The world is due to end on 21 December, according to Mayan legend, which has prompted some people who never normally live by Mayan law to start panicking. Not so the Bible Society, which is so certain that the world isn't going to end that it is "re-releasing" the Book of Revelation – the day after the world ends. As you will recall, Revelation is the book in the Bible about the end of time, but as the Bible Society points out, this moment will be chosen by God. "Ah, the futile frenzy of trying to guesstimate a date for the end of the world," sighs the charity's director Paul Woolley. "On 21 December I'm planning to celebrate my wedding anniversary in London with a good meal – and it won't be the last supper." Boom tish!
Closed-doors power broker Matthew Freud is feared and revered in equal measure. But will we ever be able to think of the PR man in the same light? His sister Emma calls him "my ridiculous brother" in Tatler, and reveals that she always addresses him as "you weirdo". "I always speak to him like that," she says, "Someone has to – and it turns out to be me." I wonder what his enemies call him.
The craze for all things Scandinavian led to London's inaugural Nordic Film Festival selling out last week. But hopes that leading Scandi stars might turn up were dashed – apparently by our cold weather. Norwegian actor Joachim Trier was billed to appear, as were Finnish stars Peter von Bagh and Jukka Karkkainen. But none came. "We've encouraged cinema lovers across the capital to participate in our first Nordic Film Festival, but feel a bit let down by the non-attendance of the big stars," festival director Sonali Josh tells the Beast. "They were offered free flights and two nights in a hotel. Maybe the weather put them off."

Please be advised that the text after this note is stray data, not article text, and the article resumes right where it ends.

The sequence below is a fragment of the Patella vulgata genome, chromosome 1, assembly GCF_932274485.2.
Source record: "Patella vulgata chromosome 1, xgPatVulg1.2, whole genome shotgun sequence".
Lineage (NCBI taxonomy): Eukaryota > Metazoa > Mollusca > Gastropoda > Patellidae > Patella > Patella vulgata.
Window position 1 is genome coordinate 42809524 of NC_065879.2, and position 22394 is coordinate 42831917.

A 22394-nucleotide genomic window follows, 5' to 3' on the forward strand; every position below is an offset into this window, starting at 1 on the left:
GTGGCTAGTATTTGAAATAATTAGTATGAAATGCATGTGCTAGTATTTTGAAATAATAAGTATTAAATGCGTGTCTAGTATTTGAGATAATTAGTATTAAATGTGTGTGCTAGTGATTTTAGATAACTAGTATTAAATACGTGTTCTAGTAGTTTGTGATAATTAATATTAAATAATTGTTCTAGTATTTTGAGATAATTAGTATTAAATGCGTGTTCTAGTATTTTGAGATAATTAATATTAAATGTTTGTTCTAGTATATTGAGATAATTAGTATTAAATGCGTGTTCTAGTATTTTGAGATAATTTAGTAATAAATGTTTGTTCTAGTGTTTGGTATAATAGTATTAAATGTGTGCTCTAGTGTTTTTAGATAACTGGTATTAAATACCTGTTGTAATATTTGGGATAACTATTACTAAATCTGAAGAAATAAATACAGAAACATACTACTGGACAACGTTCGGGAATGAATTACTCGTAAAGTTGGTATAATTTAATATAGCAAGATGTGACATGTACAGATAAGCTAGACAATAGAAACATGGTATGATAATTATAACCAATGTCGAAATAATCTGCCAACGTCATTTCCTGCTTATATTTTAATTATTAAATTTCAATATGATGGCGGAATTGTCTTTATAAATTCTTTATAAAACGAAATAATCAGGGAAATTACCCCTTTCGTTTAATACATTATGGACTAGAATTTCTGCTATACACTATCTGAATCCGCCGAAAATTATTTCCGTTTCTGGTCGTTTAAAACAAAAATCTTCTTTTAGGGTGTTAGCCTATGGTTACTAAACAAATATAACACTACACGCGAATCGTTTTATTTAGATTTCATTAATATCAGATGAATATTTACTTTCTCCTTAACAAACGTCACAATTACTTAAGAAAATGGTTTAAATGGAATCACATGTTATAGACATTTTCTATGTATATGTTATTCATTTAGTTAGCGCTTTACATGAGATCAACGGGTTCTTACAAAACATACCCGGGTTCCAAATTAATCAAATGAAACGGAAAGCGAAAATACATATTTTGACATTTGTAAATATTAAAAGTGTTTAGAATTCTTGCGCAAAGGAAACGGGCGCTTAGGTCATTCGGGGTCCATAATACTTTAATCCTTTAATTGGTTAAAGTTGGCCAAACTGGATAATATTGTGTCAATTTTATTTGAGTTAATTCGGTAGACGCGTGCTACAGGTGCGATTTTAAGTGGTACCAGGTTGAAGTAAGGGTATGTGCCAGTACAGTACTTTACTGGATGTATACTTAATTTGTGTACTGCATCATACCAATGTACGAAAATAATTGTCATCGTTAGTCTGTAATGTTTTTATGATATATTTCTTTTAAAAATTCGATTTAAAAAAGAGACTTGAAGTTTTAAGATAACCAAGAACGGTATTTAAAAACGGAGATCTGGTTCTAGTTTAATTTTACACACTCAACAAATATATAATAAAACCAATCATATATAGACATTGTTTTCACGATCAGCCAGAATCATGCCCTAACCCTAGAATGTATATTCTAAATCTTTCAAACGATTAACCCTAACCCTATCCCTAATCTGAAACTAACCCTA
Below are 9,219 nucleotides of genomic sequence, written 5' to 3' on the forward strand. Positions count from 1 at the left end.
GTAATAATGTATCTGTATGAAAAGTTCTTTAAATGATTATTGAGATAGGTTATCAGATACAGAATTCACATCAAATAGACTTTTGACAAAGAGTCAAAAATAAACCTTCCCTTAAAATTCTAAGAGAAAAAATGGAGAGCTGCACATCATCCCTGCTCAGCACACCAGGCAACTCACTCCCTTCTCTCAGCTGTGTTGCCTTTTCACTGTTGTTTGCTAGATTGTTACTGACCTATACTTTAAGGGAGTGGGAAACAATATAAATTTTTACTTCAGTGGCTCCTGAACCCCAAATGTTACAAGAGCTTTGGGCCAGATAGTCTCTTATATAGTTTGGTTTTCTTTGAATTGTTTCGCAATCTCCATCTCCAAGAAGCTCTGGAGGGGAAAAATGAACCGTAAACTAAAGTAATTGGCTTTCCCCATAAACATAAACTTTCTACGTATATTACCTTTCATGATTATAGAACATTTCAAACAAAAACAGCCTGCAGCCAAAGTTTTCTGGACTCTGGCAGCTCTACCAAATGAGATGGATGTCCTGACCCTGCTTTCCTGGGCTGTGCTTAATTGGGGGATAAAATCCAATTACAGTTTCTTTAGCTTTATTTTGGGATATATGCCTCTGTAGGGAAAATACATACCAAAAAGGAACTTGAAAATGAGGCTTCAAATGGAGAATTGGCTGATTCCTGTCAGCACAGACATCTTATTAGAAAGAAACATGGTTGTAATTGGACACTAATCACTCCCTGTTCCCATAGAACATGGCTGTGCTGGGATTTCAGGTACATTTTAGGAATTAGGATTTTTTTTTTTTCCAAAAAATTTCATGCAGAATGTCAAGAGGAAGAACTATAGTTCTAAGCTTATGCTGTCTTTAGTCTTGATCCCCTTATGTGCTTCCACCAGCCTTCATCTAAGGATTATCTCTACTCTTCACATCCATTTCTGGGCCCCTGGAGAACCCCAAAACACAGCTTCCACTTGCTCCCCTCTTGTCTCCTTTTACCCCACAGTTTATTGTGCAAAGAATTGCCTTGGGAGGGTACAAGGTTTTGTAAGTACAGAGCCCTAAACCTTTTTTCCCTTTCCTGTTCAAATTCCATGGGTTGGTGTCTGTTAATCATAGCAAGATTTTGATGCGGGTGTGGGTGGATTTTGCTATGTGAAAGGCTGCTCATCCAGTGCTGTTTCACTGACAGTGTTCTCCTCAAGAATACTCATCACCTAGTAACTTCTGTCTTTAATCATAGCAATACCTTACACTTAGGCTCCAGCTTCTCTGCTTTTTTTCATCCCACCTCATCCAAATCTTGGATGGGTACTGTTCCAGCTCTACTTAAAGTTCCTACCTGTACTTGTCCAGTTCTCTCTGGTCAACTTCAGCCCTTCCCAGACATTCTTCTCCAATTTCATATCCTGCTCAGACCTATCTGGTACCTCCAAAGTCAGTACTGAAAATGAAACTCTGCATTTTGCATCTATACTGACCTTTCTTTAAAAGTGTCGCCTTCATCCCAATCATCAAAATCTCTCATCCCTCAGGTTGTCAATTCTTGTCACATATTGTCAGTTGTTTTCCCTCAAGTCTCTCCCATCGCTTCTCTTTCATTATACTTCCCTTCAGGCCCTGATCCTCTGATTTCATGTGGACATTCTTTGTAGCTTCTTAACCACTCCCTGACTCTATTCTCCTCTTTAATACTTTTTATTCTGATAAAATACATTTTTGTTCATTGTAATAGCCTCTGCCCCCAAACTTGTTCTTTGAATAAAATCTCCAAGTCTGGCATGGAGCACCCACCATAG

Claridge's star goes home
Much excitement around the series Inside Claridge's, a fly-on-the-swagging documentary about the smart London hotel. The star of last week's episode was Tita Etrata, a Filipina chambermaid. When asked what she thought of the rich, she said: "I think they have too much money. I think ordinary people have a better life. We can do what we like, without bodyguards." But when I went to Claridge's to find her, a man at the entrance told me Tita had retired and "gone home". Let's hope her leaving had nothing to do with her splendidly indiscreet assessment of the guests.